I'm trying to make drush run my batch jobs. There's some amount of documentation at Processing batch jobs with drush, however, I can make no sense of it.

I would like to see real code, and the CLI requirements/instructions for running it, that when called by Drush, prints something trivial, such as "Hello world", once per operation.


I've written drush CLI commands. I've also written some Batch API processes. On each individual topic you've asked about there is alot of documentation.

I'm not sure why you want to use the Batch API specifically via Drush. The Batch API in part is used to avoid HTTP request timeout in long PHP processes. If you're using Drush from the command line -- you have no max_execution_time to worry about from php.ini essentially ...

EDIT: Have you looked into the Migrate source to see how they run Batch stuff from drush cli?

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    For one use case, see the recent blog post on Drupal Planet about getting ~8x speedup on batch jobs by running them through Drush using Drush backend_invoke_concurrent: dominiquedecooman.com/blog/… See also: drupal.org/node/1797900 Oct 3 '12 at 19:49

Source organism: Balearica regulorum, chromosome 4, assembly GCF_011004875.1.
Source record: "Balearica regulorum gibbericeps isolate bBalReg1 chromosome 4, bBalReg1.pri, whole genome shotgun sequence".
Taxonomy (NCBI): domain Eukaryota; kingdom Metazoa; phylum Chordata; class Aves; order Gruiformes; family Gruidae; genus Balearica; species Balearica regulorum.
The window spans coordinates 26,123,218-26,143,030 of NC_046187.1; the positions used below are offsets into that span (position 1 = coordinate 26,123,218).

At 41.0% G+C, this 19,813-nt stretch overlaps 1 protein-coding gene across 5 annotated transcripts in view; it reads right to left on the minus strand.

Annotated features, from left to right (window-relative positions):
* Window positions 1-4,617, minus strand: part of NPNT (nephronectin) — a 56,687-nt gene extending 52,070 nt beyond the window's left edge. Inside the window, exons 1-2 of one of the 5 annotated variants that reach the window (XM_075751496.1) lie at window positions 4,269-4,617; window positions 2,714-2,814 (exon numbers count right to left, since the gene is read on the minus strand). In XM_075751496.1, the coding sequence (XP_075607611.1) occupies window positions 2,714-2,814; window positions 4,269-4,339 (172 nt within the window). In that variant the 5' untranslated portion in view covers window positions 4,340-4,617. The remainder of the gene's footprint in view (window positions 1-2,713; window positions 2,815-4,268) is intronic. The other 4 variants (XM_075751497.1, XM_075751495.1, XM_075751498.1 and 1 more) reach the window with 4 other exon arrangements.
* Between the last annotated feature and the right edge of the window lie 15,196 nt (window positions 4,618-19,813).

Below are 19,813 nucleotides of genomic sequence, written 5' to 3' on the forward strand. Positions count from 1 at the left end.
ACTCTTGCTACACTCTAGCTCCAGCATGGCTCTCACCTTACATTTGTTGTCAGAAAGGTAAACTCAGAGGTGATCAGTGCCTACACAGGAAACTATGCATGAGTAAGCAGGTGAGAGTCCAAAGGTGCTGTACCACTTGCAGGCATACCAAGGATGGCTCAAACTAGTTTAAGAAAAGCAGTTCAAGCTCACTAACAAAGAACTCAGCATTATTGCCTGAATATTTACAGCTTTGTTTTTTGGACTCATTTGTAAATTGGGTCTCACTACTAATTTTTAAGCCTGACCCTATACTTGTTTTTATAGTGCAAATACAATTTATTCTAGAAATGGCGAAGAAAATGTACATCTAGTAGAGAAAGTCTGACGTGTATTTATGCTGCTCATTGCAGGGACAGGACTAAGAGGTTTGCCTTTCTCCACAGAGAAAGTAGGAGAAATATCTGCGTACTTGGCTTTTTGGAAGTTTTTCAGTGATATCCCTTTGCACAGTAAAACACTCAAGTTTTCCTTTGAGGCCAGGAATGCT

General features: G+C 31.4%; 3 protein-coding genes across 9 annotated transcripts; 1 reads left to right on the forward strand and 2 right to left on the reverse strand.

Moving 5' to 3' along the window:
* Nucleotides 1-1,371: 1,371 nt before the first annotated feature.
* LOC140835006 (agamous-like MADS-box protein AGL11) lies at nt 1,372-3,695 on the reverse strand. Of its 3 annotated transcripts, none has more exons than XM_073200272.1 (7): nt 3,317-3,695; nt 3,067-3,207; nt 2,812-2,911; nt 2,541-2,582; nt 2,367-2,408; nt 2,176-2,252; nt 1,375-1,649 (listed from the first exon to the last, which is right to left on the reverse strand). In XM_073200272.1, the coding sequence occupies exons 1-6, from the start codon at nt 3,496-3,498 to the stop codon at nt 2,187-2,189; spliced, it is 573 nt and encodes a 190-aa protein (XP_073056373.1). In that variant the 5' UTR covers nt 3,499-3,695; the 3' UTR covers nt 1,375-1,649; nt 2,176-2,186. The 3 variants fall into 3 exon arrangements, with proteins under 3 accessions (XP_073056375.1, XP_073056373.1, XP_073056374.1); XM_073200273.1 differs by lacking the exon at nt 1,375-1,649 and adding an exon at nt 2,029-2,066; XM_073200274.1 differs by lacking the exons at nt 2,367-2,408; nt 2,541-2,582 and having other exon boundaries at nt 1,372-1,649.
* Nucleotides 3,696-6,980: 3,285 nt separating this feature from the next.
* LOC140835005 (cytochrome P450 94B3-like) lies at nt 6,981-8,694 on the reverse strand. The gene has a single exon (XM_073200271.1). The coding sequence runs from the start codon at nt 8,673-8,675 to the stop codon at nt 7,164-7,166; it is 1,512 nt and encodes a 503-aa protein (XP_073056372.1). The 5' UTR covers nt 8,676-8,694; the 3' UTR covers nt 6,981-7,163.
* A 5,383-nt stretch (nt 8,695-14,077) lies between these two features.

• Re: "I'm not sure why you want to use the Batch API specifically via Drush" – Another use case: Let's say you are developing a batch script for updating all nodes on a site, and you want to find the optimal number of nodes to process per page request. Then you could write drush scripts with and without batch API, and time or profile those. Sep 17 '16 at 8:50

Look at the Drush core updatedb command - this uses the batch system. You can also look at the Drupal 7 content_migrate Drush command that is part of the CCK project.

The main reason you would want to use the batch system from Drush is that it runs each batch in a separate command line process. This gives some ability to manage fatal errors (very handy when developing upgrade/migrate type systems, so you can still complete as much as possible and then go back and review errors!), as well as to constrain memory - even with an unlimited timout and unlimited memory in php.ini, Drupal static caches and other things will eventually use up all the memory on a server (I have used 8GB or more in the past) on runs that are long/complex enough.

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